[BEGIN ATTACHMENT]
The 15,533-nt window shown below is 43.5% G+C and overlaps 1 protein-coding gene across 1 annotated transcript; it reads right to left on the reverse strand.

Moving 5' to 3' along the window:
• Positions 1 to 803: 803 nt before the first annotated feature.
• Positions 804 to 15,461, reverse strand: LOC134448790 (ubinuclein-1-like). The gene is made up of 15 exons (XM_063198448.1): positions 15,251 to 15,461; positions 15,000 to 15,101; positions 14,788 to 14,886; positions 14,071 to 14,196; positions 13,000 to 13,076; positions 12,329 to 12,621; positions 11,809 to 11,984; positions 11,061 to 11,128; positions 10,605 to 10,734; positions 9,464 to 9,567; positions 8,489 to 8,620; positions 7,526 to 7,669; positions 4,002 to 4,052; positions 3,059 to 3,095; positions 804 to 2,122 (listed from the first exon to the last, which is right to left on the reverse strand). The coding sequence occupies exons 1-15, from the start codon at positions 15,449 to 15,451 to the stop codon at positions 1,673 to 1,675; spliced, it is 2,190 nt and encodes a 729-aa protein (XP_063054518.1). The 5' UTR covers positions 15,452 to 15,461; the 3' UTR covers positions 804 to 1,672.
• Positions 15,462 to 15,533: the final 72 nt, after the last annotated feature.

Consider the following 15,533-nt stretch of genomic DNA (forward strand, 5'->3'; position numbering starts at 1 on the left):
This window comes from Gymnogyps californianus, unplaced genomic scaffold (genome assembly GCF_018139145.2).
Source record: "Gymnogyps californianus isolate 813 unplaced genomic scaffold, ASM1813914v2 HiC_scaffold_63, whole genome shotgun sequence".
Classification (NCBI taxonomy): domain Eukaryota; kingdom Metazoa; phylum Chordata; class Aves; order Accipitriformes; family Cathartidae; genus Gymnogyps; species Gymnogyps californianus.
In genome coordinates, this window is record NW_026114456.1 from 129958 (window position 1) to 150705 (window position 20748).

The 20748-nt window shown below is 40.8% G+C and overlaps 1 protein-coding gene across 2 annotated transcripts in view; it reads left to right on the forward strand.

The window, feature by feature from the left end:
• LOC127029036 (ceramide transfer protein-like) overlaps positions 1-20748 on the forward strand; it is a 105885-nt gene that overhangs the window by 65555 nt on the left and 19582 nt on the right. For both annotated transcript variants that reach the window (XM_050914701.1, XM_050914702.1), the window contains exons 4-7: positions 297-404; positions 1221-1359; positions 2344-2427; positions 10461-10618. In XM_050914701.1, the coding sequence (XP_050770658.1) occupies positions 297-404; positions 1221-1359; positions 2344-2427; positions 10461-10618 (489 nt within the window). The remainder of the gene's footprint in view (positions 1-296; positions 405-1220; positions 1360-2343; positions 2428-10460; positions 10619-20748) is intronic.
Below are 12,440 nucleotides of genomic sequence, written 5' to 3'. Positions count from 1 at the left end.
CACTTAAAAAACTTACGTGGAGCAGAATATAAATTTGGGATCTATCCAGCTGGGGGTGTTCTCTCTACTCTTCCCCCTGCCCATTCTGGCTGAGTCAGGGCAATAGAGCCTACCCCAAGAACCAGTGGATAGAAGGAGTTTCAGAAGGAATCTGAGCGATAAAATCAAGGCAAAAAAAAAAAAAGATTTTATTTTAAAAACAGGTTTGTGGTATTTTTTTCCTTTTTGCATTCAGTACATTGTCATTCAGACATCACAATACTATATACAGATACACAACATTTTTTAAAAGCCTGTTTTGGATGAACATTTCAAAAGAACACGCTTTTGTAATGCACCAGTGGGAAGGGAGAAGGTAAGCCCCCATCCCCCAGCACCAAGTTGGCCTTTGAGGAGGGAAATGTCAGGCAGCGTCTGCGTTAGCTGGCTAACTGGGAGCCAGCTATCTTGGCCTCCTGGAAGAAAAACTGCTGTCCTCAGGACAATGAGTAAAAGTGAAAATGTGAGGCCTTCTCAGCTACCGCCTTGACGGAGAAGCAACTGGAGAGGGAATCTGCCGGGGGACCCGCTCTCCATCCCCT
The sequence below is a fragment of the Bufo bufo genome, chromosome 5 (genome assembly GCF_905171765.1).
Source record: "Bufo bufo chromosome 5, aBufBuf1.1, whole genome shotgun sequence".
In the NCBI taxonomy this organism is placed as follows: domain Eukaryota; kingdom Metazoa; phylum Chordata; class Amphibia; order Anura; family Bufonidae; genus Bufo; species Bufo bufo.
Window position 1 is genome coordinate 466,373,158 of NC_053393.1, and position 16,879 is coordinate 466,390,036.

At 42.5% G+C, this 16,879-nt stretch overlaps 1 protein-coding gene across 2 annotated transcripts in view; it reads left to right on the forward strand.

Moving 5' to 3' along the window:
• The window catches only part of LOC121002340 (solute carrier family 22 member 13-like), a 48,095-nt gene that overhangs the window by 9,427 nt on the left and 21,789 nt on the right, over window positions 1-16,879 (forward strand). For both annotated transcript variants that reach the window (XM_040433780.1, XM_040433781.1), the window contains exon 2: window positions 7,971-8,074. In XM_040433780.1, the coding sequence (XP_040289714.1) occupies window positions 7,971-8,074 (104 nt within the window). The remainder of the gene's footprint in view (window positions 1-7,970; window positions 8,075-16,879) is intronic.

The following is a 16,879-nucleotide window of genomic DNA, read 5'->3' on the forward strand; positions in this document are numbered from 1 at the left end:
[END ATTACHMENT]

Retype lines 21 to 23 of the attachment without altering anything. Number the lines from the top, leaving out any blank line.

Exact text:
Moving 5' to 3' along the window:
• The window catches only part of LOC121002340 (solute carrier family 22 member 13-like), a 48,095-nt gene that overhangs the window by 9,427 nt on the left and 21,789 nt on the right, over window positions 1-16,879 (forward strand). For both annotated transcript variants that reach the window (XM_040433780.1, XM_040433781.1), the window contains exon 2: window positions 7,971-8,074. In XM_040433780.1, the coding sequence (XP_040289714.1) occupies window positions 7,971-8,074 (104 nt within the window). The remainder of the gene's footprint in view (window positions 1-7,970; window positions 8,075-16,879) is intronic.

The following is a 16,879-nucleotide window of genomic DNA, read 5'->3' on the forward strand; positions in this document are numbered from 1 at the left end: